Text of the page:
The Holiday

If you were to compare rom-coms to bonds, The Holiday would be a treasury bill. Extremely low risk, proportionately low return.

It stars Cameron Diaz and Kate Winslet as Amanda and Iris, two beautiful single women on two different continents who decide to swap homes for the Christmas holidays. They’re both looking for a change of venue in order to escape their messed up lives (Iris is hung up over an ex-boyfriend, Amanda can’t sustain any relationship). They switch continents, fall in love (Iris with a composer in LA, Amanda with Iris’ brother), get over their problems and end up happy. The movie, unfortunately, is as prosaic as the above description.

It’s the writing. There’s hardly any humor, not much by way of intelligent or engaging dialogue, and zero depth to the characters. Quite sad, considering the top-notch cast. The acting from the two leads is mostly just ordinary – it seems like the women were on holiday and didn’t feel like working too much. The men fare better than the women. Jude Law brings his trademark charm, and Jack Black dials down the manic energy while retaining his likeability. The most memorable performance of the lot is that of Eli Wallach who plays Arthur, an aging screenwriter whom Iris befriends.

To do it justice, it does get some things right. The way Cameron Diaz sees her own life in trailerspeak, for instance. And bits of her first conversation with Jude Law. And a fleeting glimpse of Dustin Hoffman when Jack Black is discussing the score of The Graduate. Unfortunately, this is too little to save the movie.

On the whole, this isn’t the most memorable holiday you’ll ever have. You won’t be bored to death, but you’re unlikely to remember it for more than a couple of weeks.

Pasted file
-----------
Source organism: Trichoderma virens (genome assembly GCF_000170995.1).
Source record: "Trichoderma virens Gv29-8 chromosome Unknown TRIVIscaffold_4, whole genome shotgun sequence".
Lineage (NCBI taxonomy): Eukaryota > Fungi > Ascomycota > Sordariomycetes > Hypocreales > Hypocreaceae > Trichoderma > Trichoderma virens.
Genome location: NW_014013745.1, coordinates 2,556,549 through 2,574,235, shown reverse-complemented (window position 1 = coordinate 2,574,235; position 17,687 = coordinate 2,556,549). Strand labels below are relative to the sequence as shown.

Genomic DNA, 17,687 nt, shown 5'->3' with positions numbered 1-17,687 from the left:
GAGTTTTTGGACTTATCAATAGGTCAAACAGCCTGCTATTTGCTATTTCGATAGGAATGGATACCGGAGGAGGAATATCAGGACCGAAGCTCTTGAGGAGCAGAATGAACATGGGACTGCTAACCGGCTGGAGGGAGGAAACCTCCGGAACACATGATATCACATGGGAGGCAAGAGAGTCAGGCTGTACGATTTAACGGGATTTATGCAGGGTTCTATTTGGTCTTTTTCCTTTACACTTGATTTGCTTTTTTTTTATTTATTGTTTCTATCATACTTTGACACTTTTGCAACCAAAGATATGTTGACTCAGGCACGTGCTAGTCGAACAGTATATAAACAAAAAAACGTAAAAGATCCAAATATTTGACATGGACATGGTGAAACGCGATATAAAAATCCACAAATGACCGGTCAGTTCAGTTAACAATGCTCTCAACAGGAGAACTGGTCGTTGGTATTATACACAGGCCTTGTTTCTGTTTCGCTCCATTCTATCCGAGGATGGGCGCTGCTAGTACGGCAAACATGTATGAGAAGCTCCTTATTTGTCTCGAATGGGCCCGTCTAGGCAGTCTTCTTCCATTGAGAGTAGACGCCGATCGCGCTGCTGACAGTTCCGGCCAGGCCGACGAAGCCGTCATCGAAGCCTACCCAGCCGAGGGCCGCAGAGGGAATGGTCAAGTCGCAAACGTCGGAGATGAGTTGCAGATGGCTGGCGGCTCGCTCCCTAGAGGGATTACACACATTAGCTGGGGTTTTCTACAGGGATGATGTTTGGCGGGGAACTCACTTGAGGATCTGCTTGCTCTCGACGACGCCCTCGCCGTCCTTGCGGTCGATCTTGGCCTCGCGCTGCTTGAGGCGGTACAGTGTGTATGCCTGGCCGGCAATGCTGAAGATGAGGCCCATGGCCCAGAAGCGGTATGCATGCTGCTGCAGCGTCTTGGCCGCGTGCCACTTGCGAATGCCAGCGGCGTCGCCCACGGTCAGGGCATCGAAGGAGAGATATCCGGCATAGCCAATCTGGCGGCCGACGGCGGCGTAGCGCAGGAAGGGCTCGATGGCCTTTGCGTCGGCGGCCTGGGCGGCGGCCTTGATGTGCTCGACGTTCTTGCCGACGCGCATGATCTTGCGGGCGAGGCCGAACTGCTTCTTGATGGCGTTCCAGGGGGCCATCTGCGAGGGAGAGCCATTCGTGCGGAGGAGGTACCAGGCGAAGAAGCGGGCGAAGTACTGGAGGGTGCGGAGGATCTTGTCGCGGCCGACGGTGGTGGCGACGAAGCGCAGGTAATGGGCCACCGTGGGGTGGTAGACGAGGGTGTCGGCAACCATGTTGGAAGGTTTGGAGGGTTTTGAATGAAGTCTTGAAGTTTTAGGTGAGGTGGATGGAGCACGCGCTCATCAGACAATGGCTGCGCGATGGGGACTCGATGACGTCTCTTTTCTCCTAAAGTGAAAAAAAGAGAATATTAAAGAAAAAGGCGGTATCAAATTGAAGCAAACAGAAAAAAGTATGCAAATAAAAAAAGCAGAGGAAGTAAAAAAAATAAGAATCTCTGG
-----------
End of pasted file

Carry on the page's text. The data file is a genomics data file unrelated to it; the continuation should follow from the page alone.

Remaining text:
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3 thoughts on “The Holiday

  1. Rajendran says:

    For starters, the movie worked for me. I agree on one count that the dialogues could have been packed with more share of humour. Secondly, I felt Jack Black was not utilised to the fullest. His comic abilities were not given a fair share either.

    But on the whole, I thought the characterisation was fine, though on a few occasions, Cameron Diaz went a little overboard. Eli Wallach’s role was charming and at the end of the movie, I went back happy with his lovely,poised and controlled performance and of course the beauty of an aging Winslet.

    I like the way he casually mentions to Kate Winslet – “Oh- so you are from Surrey! Cary Grant was from Surrey” and then to answer her how-do-you-know-that question, his matter-of-fact way of saying – “yeah, he had told me once” was quite well done. And I particularly liked the background score in the film. Once again, like any sports movie, such films have predictable endings but one goes through the process of watching it just to see how they execute it.

  2. I don’t think the characterizations were bad or inconsistent, just too cookie-cutter. I don’t expect to be surprised by the plot in a rom-com, but being surpised by nothing at all isn’t so great.

    Kate Winslet laughed too much, in my opinion. Speaking as a man who could gaze at her for all eternity, I have absolutely no problems with that. But speaking as a grouch who has seen way too many movies that strictly follow the formula, I’d have liked something more. Come on, this is a woman who has more Oscar nominations than anyone her age!

  3. S says:

    Given what you say in the closing sentence, I can’t seem to recall if I’ve seen The Holiday or not, haha.

    I liked the inherent generosity in your estimation that “not being bored to death” can at times speak to a movie’s skill (you also made this point in a review of ‘Fracture,’ I think; a film I’ve yet to see, despite Hopkins’ steely allure). I felt this way after checking out ‘1920 London’ on Netflix last night. (Sharman Joshi is someone I can’t stand the sight of, for reasons unbenownst to me; but the surprising effectiveness of the new-face heroine and the not-bored-to-death-ness that you describe here are what kept me watching).

    Speaking of London and Kate (and your mention of Jude here), I’m reminded of Kate in Jude, that Hardy opus which, like all of Hardy’s opuses, pit the protagonist’s passions against their perceived sense of purpose, in the wake of life and it’s bloody odds. Your comment above on Man vs Grouch strangely felt like a nod to that all too classic conundrum: one vaunts what one wants. 🙂

    And I bet you’re the first one to use rom-com and treasury bonds in the same sentence!

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